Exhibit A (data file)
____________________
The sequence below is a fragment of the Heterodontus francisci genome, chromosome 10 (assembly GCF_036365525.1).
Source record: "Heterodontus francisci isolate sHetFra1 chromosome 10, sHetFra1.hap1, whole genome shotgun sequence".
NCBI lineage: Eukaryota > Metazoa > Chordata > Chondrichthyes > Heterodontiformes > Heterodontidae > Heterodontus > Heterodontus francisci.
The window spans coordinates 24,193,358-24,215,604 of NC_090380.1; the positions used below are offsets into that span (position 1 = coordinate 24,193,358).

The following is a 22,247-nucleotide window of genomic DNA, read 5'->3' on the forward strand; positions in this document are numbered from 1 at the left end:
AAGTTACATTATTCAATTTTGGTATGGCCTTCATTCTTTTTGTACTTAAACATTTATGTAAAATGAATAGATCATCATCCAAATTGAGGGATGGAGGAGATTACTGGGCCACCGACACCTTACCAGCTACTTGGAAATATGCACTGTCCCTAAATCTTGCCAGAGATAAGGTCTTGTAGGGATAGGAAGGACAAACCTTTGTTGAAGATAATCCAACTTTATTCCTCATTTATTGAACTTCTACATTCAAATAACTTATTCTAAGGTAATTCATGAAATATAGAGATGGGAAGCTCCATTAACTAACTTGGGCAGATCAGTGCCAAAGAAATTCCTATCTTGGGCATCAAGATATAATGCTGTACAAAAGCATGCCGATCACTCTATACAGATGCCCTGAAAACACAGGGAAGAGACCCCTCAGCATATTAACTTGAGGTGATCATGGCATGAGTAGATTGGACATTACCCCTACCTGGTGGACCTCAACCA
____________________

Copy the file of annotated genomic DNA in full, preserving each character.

The sequence below is a fragment of the Heterodontus francisci genome, chromosome 10 (assembly GCF_036365525.1).
Source record: "Heterodontus francisci isolate sHetFra1 chromosome 10, sHetFra1.hap1, whole genome shotgun sequence".
NCBI lineage: Eukaryota > Metazoa > Chordata > Chondrichthyes > Heterodontiformes > Heterodontidae > Heterodontus > Heterodontus francisci.
The window spans coordinates 24,193,358-24,215,604 of NC_090380.1; the positions used below are offsets into that span (position 1 = coordinate 24,193,358).

The following is a 22,247-nucleotide window of genomic DNA, read 5'->3' on the forward strand; positions in this document are numbered from 1 at the left end:
AAGTTACATTATTCAATTTTGGTATGGCCTTCATTCTTTTTGTACTTAAACATTTATGTAAAATGAATAGATCATCATCCAAATTGAGGGATGGAGGAGATTACTGGGCCACCGACACCTTACCAGCTACTTGGAAATATGCACTGTCCCTAAATCTTGCCAGAGATAAGGTCTTGTAGGGATAGGAAGGACAAACCTTTGTTGAAGATAATCCAACTTTATTCCTCATTTATTGAACTTCTACATTCAAATAACTTATTCTAAGGTAATTCATGAAATATAGAGATGGGAAGCTCCATTAACTAACTTGGGCAGATCAGTGCCAAAGAAATTCCTATCTTGGGCATCAAGATATAATGCTGTACAAAAGCATGCCGATCACTCTATACAGATGCCCTGAAAACACAGGGAAGAGACCCCTCAGCATATTAACTTGAGGTGATCATGGCATGAGTAGATTGGACATTACCCCTACCTGGTGGACCTCAACCA